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Int J Obes. 1989;13(5):723-9.

The association of lifetime weight and weight control patterns with diabetes among men and women in an adult community.

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  • 1Department of Community & Family Medicine, University of California, San Diego, La Jolla 92093-0607.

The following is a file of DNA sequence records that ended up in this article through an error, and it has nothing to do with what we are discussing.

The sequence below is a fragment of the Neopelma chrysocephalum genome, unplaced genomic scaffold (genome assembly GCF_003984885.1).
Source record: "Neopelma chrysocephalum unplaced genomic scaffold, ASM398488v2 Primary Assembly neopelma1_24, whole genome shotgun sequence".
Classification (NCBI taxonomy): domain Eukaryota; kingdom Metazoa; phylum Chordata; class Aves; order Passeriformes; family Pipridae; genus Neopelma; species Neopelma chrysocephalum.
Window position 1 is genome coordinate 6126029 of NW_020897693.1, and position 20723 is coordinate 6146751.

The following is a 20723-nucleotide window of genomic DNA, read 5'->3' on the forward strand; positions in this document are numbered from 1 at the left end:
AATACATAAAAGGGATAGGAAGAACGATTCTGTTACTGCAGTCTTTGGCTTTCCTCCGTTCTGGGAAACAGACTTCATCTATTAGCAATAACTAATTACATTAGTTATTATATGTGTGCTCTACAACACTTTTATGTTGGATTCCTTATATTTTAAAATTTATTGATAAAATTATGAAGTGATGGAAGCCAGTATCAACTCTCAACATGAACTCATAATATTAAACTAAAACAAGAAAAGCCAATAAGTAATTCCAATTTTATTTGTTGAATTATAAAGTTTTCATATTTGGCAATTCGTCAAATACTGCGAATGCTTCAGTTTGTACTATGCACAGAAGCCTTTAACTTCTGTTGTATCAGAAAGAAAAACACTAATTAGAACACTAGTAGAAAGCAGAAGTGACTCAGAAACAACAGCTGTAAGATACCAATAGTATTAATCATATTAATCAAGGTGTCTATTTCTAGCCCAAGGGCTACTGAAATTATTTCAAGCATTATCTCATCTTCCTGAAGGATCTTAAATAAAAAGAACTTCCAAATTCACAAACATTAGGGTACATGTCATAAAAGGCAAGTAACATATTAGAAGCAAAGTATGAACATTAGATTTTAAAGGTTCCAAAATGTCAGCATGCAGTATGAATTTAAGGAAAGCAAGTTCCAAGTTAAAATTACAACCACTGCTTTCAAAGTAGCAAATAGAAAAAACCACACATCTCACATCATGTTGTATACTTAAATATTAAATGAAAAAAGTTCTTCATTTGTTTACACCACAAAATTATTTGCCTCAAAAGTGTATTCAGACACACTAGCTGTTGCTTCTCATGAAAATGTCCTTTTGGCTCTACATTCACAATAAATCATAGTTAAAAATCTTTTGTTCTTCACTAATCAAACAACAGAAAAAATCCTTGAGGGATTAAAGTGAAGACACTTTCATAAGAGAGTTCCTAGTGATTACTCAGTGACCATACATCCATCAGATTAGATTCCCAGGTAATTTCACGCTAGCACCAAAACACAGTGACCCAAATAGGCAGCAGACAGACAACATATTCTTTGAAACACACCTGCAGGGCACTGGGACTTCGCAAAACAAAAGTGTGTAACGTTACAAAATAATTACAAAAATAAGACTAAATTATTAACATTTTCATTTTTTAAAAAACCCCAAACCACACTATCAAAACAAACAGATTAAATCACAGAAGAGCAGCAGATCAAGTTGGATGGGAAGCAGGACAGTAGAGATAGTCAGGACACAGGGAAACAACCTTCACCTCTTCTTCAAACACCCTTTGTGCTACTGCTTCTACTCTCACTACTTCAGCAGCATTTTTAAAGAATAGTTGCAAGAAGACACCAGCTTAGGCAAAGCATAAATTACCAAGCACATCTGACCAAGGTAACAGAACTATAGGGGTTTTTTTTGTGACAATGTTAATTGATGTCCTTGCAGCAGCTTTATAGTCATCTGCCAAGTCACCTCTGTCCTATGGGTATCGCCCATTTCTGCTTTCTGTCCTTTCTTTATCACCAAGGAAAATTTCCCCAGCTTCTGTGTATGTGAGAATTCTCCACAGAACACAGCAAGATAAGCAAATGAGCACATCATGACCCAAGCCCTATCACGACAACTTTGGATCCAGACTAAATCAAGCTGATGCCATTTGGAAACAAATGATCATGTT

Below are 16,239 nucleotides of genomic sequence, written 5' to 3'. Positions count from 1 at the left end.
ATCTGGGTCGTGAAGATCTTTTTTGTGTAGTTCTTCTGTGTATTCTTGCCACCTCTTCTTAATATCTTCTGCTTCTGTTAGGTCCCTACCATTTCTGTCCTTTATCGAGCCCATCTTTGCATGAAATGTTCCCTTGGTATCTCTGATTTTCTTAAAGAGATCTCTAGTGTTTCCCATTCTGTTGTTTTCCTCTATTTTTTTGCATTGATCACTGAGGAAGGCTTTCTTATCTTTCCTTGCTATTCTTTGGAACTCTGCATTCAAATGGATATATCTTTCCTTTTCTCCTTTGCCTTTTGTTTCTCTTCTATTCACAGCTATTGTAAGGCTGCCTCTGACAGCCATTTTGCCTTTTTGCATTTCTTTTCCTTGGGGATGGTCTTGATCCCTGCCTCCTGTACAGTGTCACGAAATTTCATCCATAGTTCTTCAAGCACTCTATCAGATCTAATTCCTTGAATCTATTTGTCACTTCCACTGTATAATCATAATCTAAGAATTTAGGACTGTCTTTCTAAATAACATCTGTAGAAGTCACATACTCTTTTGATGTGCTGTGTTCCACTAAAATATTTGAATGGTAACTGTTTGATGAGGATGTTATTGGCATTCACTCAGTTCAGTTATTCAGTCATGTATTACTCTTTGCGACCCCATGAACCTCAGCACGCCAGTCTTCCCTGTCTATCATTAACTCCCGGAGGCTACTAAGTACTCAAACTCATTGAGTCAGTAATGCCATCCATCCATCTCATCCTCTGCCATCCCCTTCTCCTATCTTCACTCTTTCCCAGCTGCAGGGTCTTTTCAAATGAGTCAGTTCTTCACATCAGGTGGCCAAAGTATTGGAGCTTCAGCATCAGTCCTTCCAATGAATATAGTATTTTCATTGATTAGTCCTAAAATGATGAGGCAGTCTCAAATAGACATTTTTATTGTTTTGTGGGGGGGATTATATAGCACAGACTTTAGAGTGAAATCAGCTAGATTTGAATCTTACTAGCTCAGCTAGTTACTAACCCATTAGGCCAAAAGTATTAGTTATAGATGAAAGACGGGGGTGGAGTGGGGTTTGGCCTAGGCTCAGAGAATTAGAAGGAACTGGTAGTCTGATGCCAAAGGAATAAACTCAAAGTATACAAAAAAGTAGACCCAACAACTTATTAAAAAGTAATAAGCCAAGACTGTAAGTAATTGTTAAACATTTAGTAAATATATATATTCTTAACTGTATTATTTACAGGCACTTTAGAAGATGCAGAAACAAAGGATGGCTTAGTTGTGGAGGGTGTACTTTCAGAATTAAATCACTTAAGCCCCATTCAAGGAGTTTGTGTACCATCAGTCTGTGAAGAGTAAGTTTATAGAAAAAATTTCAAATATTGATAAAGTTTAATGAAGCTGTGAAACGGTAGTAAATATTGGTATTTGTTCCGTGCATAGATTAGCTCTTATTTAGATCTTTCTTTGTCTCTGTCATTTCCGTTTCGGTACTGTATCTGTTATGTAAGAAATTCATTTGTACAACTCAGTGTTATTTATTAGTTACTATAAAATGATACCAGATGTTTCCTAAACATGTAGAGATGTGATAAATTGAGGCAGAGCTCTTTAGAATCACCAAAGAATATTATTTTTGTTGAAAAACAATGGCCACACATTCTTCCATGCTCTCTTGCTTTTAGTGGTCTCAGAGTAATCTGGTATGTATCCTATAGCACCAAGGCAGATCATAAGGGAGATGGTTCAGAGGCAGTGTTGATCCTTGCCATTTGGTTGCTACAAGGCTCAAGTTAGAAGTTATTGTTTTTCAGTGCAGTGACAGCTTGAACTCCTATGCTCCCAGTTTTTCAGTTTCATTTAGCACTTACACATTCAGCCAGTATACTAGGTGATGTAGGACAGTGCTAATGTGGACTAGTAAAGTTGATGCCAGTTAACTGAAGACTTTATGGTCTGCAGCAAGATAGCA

We examined the association of degree and duration overweight, dietary habits and exercise with non-insulin dependent diabetes mellitus risk in a defined population of 886 men and 1114 women who were aged 50 years and older when examined in 1984-1987. After an oral glucose tolerance test, 142 men and 142 women were classified as diabetic using WHO criteria. Compared to those with appropriate childhood weight, reported underweight as a child significantly increased the rate of diabetes as an adult (RR = 1.3, P less than 0.05). Underweight as a teenager was also associated with an increased rate (RR = 1.3, P less than 0.05). Underweight as a teenager was also associated with an increased rate (RR = 1.4, P less than 0.01). In adults with current body mass indices (weight/height2) greater than 26, the diabetes rate was significantly higher for those underweight as children (RR = 1.7, P less than 0.01). A multivariate logistic regression analysis of adult diet and weight behaviors, adjusting for age and current smoking, found that a weight gain or fluctuation between the ages of 40 and 60 of 10 lbs or more significantly increased the diabetes rate (RR = 1.4, P less than 0.05; RR = 1.7, P less than 0.01). Weight gain between age 18 and the 1984-1987 visit also significantly increased the rate (RR = 1.4 per 17.3 percent, P less than 0.001). Exercise as the only means to control weight was associated with a significantly reduced diabetes rate (RR = 0.05, P less than 0.05).

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